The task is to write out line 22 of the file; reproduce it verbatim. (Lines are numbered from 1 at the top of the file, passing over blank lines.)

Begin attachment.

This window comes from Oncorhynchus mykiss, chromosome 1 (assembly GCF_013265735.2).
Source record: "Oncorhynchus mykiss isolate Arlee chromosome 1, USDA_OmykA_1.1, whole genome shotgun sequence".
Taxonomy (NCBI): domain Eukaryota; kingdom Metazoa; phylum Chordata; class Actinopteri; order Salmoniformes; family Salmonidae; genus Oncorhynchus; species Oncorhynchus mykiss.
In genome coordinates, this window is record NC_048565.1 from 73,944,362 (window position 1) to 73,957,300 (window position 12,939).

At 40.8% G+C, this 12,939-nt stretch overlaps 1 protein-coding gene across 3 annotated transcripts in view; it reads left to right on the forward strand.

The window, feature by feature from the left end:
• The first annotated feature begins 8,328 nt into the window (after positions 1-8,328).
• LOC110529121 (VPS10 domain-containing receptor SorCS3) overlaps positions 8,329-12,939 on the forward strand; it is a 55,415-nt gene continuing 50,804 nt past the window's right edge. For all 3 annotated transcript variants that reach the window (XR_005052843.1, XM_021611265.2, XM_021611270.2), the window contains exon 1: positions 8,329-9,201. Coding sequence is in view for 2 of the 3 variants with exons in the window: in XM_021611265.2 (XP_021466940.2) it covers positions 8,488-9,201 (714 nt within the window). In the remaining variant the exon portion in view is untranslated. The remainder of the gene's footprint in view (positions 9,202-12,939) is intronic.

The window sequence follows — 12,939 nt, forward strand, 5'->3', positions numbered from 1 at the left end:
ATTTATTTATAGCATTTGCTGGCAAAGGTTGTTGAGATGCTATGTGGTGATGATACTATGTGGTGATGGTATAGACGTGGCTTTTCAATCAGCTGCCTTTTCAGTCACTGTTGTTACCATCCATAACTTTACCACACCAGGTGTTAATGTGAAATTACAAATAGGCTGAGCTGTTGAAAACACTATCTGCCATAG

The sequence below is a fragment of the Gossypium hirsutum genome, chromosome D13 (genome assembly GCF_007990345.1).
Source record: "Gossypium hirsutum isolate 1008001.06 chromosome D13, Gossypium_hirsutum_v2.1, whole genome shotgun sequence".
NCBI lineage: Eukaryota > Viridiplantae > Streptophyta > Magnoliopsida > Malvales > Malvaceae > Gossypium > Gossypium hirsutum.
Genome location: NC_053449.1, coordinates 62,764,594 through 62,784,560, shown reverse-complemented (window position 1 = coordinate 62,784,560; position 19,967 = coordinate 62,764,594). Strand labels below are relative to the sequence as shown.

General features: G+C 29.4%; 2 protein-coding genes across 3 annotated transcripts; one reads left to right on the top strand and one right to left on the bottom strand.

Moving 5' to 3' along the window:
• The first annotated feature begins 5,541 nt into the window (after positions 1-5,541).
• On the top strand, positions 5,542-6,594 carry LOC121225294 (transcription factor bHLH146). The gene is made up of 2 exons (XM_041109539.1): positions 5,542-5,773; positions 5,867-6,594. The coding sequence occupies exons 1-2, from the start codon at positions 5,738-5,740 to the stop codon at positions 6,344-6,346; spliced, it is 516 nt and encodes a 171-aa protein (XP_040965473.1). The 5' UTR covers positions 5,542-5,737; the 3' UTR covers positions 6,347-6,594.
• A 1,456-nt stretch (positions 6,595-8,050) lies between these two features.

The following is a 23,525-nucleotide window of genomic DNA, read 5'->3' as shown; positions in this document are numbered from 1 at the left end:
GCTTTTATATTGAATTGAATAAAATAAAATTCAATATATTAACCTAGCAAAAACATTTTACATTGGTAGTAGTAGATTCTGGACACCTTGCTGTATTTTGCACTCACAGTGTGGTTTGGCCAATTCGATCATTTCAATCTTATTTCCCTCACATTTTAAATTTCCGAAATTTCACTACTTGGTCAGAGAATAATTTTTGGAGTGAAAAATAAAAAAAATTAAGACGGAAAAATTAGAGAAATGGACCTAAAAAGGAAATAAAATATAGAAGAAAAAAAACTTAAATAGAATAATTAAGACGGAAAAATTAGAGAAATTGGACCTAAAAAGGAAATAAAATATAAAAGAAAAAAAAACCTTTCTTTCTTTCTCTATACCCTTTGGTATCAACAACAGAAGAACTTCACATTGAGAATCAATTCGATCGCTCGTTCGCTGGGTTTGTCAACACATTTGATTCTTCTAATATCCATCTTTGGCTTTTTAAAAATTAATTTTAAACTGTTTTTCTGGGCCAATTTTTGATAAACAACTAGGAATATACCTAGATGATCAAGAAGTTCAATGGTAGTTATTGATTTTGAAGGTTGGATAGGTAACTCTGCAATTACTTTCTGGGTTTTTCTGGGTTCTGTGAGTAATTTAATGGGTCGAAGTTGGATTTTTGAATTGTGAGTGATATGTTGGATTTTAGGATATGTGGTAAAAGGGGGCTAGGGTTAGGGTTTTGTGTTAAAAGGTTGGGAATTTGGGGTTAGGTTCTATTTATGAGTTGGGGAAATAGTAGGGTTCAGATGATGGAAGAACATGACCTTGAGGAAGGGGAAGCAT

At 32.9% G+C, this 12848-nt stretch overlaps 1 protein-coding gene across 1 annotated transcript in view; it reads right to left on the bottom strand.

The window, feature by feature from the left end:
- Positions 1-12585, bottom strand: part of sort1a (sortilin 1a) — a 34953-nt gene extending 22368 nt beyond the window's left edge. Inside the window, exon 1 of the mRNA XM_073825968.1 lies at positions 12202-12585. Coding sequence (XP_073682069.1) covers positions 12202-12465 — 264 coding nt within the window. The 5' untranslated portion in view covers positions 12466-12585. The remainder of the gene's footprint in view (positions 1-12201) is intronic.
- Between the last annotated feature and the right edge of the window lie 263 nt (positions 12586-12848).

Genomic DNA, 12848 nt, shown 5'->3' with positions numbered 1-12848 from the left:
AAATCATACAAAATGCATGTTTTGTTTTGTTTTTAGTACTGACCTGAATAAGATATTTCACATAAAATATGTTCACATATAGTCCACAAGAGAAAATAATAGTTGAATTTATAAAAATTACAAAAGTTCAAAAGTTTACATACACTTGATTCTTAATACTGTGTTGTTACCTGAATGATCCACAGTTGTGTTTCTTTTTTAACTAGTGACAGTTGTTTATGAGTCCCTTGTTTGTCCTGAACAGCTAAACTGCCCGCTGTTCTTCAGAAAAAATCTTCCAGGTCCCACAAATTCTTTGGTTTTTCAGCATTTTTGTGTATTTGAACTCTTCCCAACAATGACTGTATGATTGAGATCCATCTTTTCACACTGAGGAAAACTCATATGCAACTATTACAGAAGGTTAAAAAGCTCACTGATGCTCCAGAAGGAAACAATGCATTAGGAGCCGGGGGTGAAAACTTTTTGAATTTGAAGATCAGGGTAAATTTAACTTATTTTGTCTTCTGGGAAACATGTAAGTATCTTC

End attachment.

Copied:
At 32.9% G+C, this 12848-nt stretch overlaps 1 protein-coding gene across 1 annotated transcript in view; it reads right to left on the bottom strand.